New report – local government standards system needs more robust safeguards
The Committee on Standards in Public Life today published its report and recommendations on ethical standards in local government, following a year-long review and wide consultation.
Key recommendations include:
- a new power for local authorities to suspend councillors without allowances for up to six months
- revised rules on declaring interests, gifts and hospitality
- local authorities retain ownership of their own Codes of Conduct
- a right of appeal for suspended councillors to the Local Government Ombudsman
- a strengthened role for the Independent Person
- greater transparency about the number and nature of Code complaints.
Launching the report, Lord Evans, Chair of the Committee on Standards in Public Life, said:
“Local government impacts the lives of citizens every day, providing front-line services to those it serves. Its decisions directly affect the quality of life of local people. High standards of conduct in local government are needed to demonstrate that those decisions are taken in the public interest and to maintain the public’s confidence.
“The evidence we received supports the view that the vast majority of councillors and officers maintain high standards of conduct. There is, however, clear evidence of misconduct by some councillors. Most of these cases relate to bullying or harassment, or other disruptive behaviour. There is also evidence of persistent or repeated misconduct by a minority of councillors.
“We are also concerned about a risk to standards under the current arrangements, as a result of the current rules around declaring interests, gifts and hospitality, and the increased complexity of local government decision-making.”
“We believe that the benefits of devolved arrangements should be retained, but that more robust safeguards are needed to strengthen a locally determined system. We are also clear that all local authorities need to develop and maintain an organisational culture which is supportive of high ethical standards. A system which is solely punitive is not desirable or effective; but, in an environment with limited external regulation, councils need the appropriate mechanisms in place to address problems when they arise.
“Our recommendations would enable councillors to be held to account effectively and would enhance the fairness and transparency of the standards process. Introducing a power of suspension and a model code of conduct will enable councillors to be held to account for the most serious or repeated breaches and support officers to address such behaviour, including in parish councils. Strengthening the role of the Independent Person and introducing a right of appeal for suspended councillors will enhance the impartiality and fairness of the process, which is vital to ensure that councillors are protected from malicious or unfounded complaints. And greater transparency on how complaints are assessed and decided in a system which is currently too reliant on internal political party discipline will provide a safeguard against opaque decision-making and provide reassurance to the public.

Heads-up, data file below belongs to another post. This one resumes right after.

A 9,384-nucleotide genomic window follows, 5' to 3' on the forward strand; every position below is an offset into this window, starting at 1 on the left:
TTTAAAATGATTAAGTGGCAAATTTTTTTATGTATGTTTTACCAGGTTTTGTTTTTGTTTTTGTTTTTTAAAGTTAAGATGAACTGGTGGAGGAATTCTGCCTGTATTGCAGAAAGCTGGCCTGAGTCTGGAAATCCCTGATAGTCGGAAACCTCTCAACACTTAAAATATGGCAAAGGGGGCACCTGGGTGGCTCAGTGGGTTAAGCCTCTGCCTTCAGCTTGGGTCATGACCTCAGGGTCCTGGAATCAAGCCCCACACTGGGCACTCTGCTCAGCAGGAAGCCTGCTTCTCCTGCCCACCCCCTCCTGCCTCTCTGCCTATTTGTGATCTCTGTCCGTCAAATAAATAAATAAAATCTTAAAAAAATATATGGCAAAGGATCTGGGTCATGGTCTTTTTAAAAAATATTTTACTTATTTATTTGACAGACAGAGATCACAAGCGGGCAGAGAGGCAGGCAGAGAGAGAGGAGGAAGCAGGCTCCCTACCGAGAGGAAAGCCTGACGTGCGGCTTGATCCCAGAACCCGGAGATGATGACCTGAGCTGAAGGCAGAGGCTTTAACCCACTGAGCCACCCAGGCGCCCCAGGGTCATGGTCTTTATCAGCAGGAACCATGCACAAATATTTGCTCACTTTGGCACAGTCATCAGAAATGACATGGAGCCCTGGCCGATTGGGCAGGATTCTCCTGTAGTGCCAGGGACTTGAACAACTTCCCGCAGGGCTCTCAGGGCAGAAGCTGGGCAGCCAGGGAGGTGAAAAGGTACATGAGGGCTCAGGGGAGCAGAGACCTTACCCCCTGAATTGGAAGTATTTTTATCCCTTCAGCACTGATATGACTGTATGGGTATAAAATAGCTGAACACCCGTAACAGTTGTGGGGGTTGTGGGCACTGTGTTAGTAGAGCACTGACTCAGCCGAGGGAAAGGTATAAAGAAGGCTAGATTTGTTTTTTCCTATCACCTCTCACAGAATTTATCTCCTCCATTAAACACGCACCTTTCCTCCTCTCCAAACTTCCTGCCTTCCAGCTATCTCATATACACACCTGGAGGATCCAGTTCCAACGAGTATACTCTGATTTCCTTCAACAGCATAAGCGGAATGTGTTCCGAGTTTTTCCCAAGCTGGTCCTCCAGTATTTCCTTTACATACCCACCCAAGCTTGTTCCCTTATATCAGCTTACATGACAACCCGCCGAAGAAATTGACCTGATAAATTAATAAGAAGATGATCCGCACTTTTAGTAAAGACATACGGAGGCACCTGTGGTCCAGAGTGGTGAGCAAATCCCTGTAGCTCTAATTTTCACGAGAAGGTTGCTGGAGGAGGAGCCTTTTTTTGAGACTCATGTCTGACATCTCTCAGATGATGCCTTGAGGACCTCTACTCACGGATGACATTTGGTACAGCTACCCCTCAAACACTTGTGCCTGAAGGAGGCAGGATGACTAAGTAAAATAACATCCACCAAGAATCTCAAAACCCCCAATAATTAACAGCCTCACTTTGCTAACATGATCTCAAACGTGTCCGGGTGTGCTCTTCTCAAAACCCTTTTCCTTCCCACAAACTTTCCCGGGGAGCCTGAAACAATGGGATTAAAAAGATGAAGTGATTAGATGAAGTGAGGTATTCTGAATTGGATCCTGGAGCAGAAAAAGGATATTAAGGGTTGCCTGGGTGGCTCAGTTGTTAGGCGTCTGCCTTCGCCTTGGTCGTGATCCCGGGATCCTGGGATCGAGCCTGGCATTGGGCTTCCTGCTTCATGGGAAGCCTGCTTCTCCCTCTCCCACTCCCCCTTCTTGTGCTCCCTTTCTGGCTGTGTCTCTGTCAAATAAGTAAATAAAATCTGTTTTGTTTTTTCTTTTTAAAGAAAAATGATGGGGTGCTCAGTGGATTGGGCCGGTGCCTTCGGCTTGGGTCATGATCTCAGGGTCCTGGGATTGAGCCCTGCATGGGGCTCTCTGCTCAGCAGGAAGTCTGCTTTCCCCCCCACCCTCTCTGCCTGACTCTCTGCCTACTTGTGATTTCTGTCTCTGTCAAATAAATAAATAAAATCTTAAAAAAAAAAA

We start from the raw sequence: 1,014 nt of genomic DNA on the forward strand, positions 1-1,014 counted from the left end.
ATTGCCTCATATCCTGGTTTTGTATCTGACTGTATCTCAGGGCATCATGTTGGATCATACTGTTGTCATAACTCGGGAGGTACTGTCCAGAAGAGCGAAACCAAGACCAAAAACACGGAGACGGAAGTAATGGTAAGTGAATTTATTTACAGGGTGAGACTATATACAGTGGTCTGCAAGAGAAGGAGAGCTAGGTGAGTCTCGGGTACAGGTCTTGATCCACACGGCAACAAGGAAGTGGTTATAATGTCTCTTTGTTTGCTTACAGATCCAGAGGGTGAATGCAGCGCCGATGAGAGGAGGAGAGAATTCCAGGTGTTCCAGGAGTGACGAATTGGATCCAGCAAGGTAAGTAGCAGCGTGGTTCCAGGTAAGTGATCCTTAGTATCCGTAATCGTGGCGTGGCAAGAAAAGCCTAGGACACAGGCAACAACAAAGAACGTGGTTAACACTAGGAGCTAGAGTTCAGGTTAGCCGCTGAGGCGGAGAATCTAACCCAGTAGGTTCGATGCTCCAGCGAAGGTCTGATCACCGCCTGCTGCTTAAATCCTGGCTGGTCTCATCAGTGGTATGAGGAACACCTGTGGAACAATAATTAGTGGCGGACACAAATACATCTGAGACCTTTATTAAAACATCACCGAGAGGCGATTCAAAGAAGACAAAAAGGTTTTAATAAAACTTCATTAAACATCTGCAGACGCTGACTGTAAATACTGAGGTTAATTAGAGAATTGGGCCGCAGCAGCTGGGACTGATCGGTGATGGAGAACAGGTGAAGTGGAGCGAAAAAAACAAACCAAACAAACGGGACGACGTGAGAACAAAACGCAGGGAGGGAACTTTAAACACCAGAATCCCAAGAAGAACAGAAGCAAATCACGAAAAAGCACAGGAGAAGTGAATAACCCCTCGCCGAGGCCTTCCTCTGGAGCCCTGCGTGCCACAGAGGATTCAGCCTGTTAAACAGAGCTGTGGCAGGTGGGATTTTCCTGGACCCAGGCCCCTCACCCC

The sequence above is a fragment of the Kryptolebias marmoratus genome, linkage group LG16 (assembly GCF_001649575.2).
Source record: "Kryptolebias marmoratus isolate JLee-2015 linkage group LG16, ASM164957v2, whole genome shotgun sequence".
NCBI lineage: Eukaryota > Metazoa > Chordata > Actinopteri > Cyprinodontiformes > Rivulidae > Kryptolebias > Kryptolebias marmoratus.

“Finally, I would like to thank all those who responded to our consultation or gave us their time and contributions to help build the evidence base for this report. It is clear to us that local government in England has the willingness and capacity to uphold the highest standards of conduct; our recommendations and best practice will enable them to do so.”
Download report here.
Download evidence here.
Notes to Editors
- Interview requests and media enquiries should go to Maggie O’Boyle on 07880 740627.
- The independent Committee on Standards in Public Life advises the Prime Minister on ethical standards across the whole of public life in the UK. It monitors and reports on issues relating to the standards of conduct of all public office holders. To find out more about the Committee’s work click here.
- The current members of the Committee are: Lord (Jonathan) Evans, Chairman, Rt Hon Dame Margaret Beckett DBE MP (Labour), Simon Hart MP (Conservative), Dr Jane Martin CBE, Dame Shirley Pearce DBE, Jane Ramsey, Monisha Shah and Rt Hon Lord (Andrew) Stunell OBE (Liberal Democrat).
- The Committee has had a long-standing interest in local government, which was the subject of its third report, in 1997, and which it has considered on a number of occasions since then. Since it last reviewed standards arrangements in local government, the Committee has maintained a watching brief. This review was not prompted, however, by any specific allegations of misconduct or council failure, but rather to review the effectiveness of the current arrangements for standards in local government, particularly in light of the changes made by the Localism Act 2011.
- The review covered all local authorities in England, of which there are 353 principal authorities, with 18,111 councillors in 2013, and an estimated 10,000 parish councils in England, with around 80,000 parish councillors. The Committee did not take evidence relating to Combined Authorities, metro mayors, or the Mayor of London and so do not address these areas of local government in this report.
- The Committee’s remit does not extend to the devolved administrations of the UK, and so this review does not cover local government standards outside England, although it has considered the role, remit, and work of the standards bodies in Scotland, Wales, and Northern Ireland for comparative purposes.
- You can follow the Committee on twitter @PublicStandards.